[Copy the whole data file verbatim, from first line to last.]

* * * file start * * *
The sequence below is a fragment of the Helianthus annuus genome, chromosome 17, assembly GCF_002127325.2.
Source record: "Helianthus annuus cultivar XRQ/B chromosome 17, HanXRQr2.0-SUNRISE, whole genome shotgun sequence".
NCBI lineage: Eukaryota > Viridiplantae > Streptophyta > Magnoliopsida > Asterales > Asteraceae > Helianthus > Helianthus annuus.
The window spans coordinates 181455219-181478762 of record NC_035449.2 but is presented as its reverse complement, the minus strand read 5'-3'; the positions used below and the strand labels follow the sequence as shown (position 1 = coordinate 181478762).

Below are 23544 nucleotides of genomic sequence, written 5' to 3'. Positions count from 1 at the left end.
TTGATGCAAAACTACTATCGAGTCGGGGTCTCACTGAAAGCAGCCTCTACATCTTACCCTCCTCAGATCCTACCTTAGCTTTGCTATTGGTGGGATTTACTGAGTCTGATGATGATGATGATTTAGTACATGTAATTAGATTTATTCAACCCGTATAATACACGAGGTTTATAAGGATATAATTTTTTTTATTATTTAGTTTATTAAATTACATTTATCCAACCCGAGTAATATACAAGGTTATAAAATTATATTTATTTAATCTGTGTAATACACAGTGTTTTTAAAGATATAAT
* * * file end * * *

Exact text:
The sequence below is a fragment of the Helianthus annuus genome, chromosome 17, assembly GCF_002127325.2.
Source record: "Helianthus annuus cultivar XRQ/B chromosome 17, HanXRQr2.0-SUNRISE, whole genome shotgun sequence".
NCBI lineage: Eukaryota > Viridiplantae > Streptophyta > Magnoliopsida > Asterales > Asteraceae > Helianthus > Helianthus annuus.
The window spans coordinates 181455219-181478762 of record NC_035449.2 but is presented as its reverse complement, the minus strand read 5'-3'; the positions used below and the strand labels follow the sequence as shown (position 1 = coordinate 181478762).

Below are 23544 nucleotides of genomic sequence, written 5' to 3'. Positions count from 1 at the left end.
TTGATGCAAAACTACTATCGAGTCGGGGTCTCACTGAAAGCAGCCTCTACATCTTACCCTCCTCAGATCCTACCTTAGCTTTGCTATTGGTGGGATTTACTGAGTCTGATGATGATGATGATTTAGTACATGTAATTAGATTTATTCAACCCGTATAATACACGAGGTTTATAAGGATATAATTTTTTTTATTATTTAGTTTATTAAATTACATTTATCCAACCCGAGTAATATACAAGGTTATAAAATTATATTTATTTAATCTGTGTAATACACAGTGTTTTTAAAGATATAAT